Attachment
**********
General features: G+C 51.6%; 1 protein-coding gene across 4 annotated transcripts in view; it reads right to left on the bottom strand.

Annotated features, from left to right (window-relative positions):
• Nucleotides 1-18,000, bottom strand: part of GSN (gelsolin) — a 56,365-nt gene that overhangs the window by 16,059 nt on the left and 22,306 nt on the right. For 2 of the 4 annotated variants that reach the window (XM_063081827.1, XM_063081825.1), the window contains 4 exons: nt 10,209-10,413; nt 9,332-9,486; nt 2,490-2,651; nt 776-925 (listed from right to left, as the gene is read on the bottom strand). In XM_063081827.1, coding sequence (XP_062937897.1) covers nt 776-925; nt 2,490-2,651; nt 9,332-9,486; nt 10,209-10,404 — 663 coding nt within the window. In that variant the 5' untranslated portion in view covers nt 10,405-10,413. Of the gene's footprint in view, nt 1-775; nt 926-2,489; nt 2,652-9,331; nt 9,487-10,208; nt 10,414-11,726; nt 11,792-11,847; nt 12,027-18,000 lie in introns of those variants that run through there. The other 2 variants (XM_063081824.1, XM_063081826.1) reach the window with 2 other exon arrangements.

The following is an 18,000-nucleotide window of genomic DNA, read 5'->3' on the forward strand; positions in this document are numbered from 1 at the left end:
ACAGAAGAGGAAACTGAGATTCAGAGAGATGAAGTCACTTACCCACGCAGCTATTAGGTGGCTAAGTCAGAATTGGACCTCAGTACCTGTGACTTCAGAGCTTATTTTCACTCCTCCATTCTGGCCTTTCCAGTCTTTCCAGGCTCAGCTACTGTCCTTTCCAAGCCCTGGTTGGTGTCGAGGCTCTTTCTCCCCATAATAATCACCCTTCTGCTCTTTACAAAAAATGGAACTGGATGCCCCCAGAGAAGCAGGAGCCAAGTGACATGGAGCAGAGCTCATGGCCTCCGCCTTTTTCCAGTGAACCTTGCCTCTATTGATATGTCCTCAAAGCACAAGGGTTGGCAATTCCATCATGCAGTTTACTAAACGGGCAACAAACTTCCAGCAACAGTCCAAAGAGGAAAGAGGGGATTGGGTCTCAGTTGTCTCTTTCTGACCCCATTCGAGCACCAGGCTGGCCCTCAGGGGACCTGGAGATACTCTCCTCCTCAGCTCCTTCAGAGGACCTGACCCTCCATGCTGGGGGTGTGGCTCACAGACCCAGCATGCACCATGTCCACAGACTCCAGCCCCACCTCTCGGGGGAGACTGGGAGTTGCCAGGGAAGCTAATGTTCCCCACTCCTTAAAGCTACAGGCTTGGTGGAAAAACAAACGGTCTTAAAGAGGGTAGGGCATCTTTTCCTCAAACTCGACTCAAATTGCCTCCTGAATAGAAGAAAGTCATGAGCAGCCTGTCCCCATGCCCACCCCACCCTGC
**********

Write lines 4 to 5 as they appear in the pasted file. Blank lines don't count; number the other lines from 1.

The following is an 18,000-nucleotide window of genomic DNA, read 5'->3' on the forward strand; positions in this document are numbered from 1 at the left end:
ACAGAAGAGGAAACTGAGATTCAGAGAGATGAAGTCACTTACCCACGCAGCTATTAGGTGGCTAAGTCAGAATTGGACCTCAGTACCTGTGACTTCAGAGCTTATTTTCACTCCTCCATTCTGGCCTTTCCAGTCTTTCCAGGCTCAGCTACTGTCCTTTCCAAGCCCTGGTTGGTGTCGAGGCTCTTTCTCCCCATAATAATCACCCTTCTGCTCTTTACAAAAAATGGAACTGGATGCCCCCAGAGAAGCAGGAGCCAAGTGACATGGAGCAGAGCTCATGGCCTCCGCCTTTTTCCAGTGAACCTTGCCTCTATTGATATGTCCTCAAAGCACAAGGGTTGGCAATTCCATCATGCAGTTTACTAAACGGGCAACAAACTTCCAGCAACAGTCCAAAGAGGAAAGAGGGGATTGGGTCTCAGTTGTCTCTTTCTGACCCCATTCGAGCACCAGGCTGGCCCTCAGGGGACCTGGAGATACTCTCCTCCTCAGCTCCTTCAGAGGACCTGACCCTCCATGCTGGGGGTGTGGCTCACAGACCCAGCATGCACCATGTCCACAGACTCCAGCCCCACCTCTCGGGGGAGACTGGGAGTTGCCAGGGAAGCTAATGTTCCCCACTCCTTAAAGCTACAGGCTTGGTGGAAAAACAAACGGTCTTAAAGAGGGTAGGGCATCTTTTCCTCAAACTCGACTCAAATTGCCTCCTGAATAGAAGAAAGTCATGAGCAGCCTGTCCCCATGCCCACCCCACCCTGC